By O.P. Yadav/Indian Council of Agricultural Research
More than 120 researchers, policymakers and other stakeholders participated in a commercial hybrid demonstration and maize brainstorming sessions organized by the Directorate of Maize Research, Indian Council of Agricultural Research (ICAR). The National Demonstration of Maize Commercial Hybrids and sessions were held 21-22 September in New Delhi.
The event demonstrated 106 maize hybrids, including leading hybrids from the public and private sectors. Visitors included S. Ayyappan, ICAR Director General; Ashish Bahuguna, secretary of the Department of Agriculture and Cooperation for the Government of India; H.S. Gupta, director of the Indian Agricultural Research Institute; B.S. Dhillon, vice chancellor of Punjab Agricultural University; J.S. Sandhu, commissioner of agriculture; R.P. Dua, assistant director general of food and fodder crops; J.S. Chauhan, assistant director general of seeds; S. Mauria, assistant director general of intellectual property & technology management; and more than 100 researchers from the national agricultural research system. P.H. Zaidi, B.S. Vivek and A.R. Sadananda from the Global Maize Program based in Hyderabad represented CIMMYT.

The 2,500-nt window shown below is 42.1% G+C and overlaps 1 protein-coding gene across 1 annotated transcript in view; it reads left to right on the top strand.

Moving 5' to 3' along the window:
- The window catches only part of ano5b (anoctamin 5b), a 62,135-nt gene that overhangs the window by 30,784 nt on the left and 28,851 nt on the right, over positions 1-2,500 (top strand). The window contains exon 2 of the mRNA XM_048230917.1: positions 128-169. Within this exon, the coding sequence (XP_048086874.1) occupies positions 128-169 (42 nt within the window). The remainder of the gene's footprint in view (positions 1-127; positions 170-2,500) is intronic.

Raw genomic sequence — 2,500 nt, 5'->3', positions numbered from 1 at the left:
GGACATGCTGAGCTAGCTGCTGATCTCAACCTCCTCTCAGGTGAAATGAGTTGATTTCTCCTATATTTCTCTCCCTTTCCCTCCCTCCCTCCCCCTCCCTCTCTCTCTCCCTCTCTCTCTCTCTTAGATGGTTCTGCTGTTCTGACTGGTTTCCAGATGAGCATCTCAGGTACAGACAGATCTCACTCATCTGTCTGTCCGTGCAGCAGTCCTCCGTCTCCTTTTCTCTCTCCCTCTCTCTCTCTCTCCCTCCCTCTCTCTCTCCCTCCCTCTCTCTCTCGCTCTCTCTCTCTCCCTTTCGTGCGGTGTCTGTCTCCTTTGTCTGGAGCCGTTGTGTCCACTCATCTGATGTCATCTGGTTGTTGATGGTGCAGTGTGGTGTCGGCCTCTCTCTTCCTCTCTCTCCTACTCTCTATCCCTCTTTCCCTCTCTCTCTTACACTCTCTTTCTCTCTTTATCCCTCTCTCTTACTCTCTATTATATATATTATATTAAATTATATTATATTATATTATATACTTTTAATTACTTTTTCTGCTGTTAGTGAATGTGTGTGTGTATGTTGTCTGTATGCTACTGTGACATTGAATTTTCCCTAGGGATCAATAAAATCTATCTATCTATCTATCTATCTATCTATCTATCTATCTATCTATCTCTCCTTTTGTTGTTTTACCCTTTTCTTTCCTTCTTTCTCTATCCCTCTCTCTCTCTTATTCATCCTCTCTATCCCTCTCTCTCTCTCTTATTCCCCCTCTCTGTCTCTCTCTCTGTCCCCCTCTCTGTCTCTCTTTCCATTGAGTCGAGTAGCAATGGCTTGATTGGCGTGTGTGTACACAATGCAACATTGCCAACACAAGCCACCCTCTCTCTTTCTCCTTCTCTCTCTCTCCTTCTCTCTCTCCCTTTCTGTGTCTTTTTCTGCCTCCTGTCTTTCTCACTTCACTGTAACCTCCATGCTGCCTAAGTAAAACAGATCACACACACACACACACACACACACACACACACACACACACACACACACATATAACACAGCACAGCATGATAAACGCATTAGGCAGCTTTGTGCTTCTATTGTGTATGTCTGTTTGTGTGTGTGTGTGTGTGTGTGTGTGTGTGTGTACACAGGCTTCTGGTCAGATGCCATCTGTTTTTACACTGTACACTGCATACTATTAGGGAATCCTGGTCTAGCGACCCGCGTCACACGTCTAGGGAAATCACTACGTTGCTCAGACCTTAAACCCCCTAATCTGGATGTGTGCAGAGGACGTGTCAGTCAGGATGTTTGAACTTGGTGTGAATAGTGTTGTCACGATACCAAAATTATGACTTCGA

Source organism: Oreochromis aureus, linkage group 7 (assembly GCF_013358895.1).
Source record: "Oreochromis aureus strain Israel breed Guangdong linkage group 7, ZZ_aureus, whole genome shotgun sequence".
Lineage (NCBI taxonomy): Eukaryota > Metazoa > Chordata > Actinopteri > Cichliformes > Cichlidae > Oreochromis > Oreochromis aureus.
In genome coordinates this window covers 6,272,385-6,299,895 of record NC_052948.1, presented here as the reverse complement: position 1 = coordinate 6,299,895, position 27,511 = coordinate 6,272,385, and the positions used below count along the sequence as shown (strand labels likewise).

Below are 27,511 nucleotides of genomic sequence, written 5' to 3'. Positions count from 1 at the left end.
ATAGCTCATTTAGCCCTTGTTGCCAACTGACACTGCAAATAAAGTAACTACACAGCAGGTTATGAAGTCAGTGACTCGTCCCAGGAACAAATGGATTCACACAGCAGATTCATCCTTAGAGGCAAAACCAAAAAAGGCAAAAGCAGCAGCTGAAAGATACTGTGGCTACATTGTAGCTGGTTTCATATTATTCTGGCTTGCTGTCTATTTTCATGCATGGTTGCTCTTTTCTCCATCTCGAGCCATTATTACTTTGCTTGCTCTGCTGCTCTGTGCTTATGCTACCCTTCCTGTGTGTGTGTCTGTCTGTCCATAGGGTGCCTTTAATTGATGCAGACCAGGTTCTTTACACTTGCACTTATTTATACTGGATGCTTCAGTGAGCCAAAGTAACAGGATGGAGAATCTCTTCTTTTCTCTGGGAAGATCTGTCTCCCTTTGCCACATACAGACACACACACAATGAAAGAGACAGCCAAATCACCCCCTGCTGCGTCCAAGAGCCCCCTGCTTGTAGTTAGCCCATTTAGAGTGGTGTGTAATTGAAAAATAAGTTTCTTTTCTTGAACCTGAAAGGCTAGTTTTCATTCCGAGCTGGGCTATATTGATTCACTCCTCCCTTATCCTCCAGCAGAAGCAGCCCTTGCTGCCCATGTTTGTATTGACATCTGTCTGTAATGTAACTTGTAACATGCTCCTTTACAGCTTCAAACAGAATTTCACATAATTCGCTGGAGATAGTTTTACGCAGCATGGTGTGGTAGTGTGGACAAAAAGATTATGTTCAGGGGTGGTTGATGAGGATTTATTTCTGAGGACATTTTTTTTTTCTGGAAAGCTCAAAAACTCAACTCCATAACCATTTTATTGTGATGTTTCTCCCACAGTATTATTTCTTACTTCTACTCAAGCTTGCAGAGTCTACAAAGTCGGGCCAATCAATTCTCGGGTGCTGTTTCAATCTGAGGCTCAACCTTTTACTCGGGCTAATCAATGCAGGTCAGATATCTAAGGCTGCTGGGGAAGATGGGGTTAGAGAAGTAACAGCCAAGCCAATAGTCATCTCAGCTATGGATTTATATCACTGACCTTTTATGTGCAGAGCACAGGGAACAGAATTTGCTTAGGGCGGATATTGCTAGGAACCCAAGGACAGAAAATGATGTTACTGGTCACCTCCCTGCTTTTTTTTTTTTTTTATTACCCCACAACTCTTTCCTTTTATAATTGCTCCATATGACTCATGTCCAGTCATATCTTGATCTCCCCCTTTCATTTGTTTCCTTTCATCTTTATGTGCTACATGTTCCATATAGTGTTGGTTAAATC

While visiting the demonstration, Ayyappan said he was impressed with the national maize program’s efforts to develop diverse maize hybrids that meet farmers’ needs in India’s different agro-ecological regions. He lauded the development and fine-tuning of maize production technology that has resulted in many improvements in the last decade. Bahuguna said the initiative was a unique showcase of hybrid technology that can improve farmers’ income. Providing farmers with a wide variety of hybrids can help achieve crop diversification in different regions, he noted. Bahuguna was also interested in new hybrids likely to be available to farmers in the near future.
Gupta emphasized the opportunities that exist to replace low-yielding, traditional maize varieties with hybrids, while Dhillon highlighted the importance of an effective seed production program to fully harness the hybrids’ benefits. Other topics included the objective of the demonstration and how to expand the scale of hybrid initiatives. Chauhan said the demonstration exhibited the strength of public research and development. Three brainstorming sessions – “Public-Private Partnerships,” “Trait Prioritization in Breeding” and “Improving Drought Tolerance” – followed the demonstration. They were led by S.K. Datta, deputy assistant director general for crop sciences, B.S. Dhillon and Sain Das, while Vivek and Zaidi contributed as panelists. More than 100 personnel from the public and private sectors participated. Datta underlined the role of both sectors and called upon scientists to identify areas where they can work together.